White Ibis Near Historic Naples Pier
Photograph - Photography
Wildlife bird photography of white ibises at Naples beach near historic Naples pier in Southwest Florida.
From my photo blog @ http://whereintheworldisjuergen.blogspot.com/ >>> Recently I visited Naples beach where I was looking for suitable nature photography objects. The seascape scenery was painted by the late afternoon sun and beach shells made for great macro photographs. While going about my business I encountered eight ibises that were looking for dinner on the beach and in the incoming waves. Once I became aware of the birds I quickly decided to pass them at a safe distance. I then composed a seascape photograph using the birds as an interesting foreground with the historic Naples fishing pier and beach in the background. I kneeled in the sand to obtain a low perspective and laid the focus point on one of the closest ibises. I then fine-tuned my composition using the waves and pier as leading lines before releasing the shutter for my first photographs. Since the birds kept on wandering in my direction I decided to pause and keep shooting while they moved closer and closer towards me and my camera. In my final images the ibises provided beautiful filling foreground photography objects while the waves and pier provided leading lines that guide the viewer through the photograph almost always returning to the wading and feeding birds. The moment I got up from my knees, ready to move on I noticed a woman trying to capture the moment with her own camera. Unfortunately two young kids came running along the beach and chased the birds away. I felt sorry for the lady but happy for the kids having a blast and myself to have captured the moment. The camera aperture was set to f/5.6 providing a fast shutter speed of 1/320 second. I underexposed by 2/3 stops and adjusted the polarizer for full impact which in return provided beautiful color saturation. In the post processing steps I removed dust spots, minimally adjusted lighting, contrast and color saturation before sharpening the final wildlife photograph.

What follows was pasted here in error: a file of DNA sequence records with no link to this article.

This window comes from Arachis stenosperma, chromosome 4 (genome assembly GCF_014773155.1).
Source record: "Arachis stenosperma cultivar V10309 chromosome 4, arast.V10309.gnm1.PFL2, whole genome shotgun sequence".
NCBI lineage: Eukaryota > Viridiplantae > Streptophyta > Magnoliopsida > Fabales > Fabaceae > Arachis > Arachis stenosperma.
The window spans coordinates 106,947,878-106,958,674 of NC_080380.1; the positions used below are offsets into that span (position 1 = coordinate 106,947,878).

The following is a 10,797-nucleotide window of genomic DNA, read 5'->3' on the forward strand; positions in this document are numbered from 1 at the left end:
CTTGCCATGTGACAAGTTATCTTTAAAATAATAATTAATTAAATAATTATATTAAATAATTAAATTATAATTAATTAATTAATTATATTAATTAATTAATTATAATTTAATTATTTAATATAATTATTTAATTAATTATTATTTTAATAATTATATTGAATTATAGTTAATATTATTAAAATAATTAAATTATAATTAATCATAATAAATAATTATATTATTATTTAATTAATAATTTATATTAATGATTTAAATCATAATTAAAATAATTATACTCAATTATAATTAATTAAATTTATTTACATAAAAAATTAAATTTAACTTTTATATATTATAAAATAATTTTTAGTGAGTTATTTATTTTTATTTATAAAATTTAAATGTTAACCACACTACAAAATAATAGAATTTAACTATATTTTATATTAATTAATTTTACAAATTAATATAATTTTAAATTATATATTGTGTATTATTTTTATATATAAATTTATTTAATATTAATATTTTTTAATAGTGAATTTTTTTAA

January 6th, 2011
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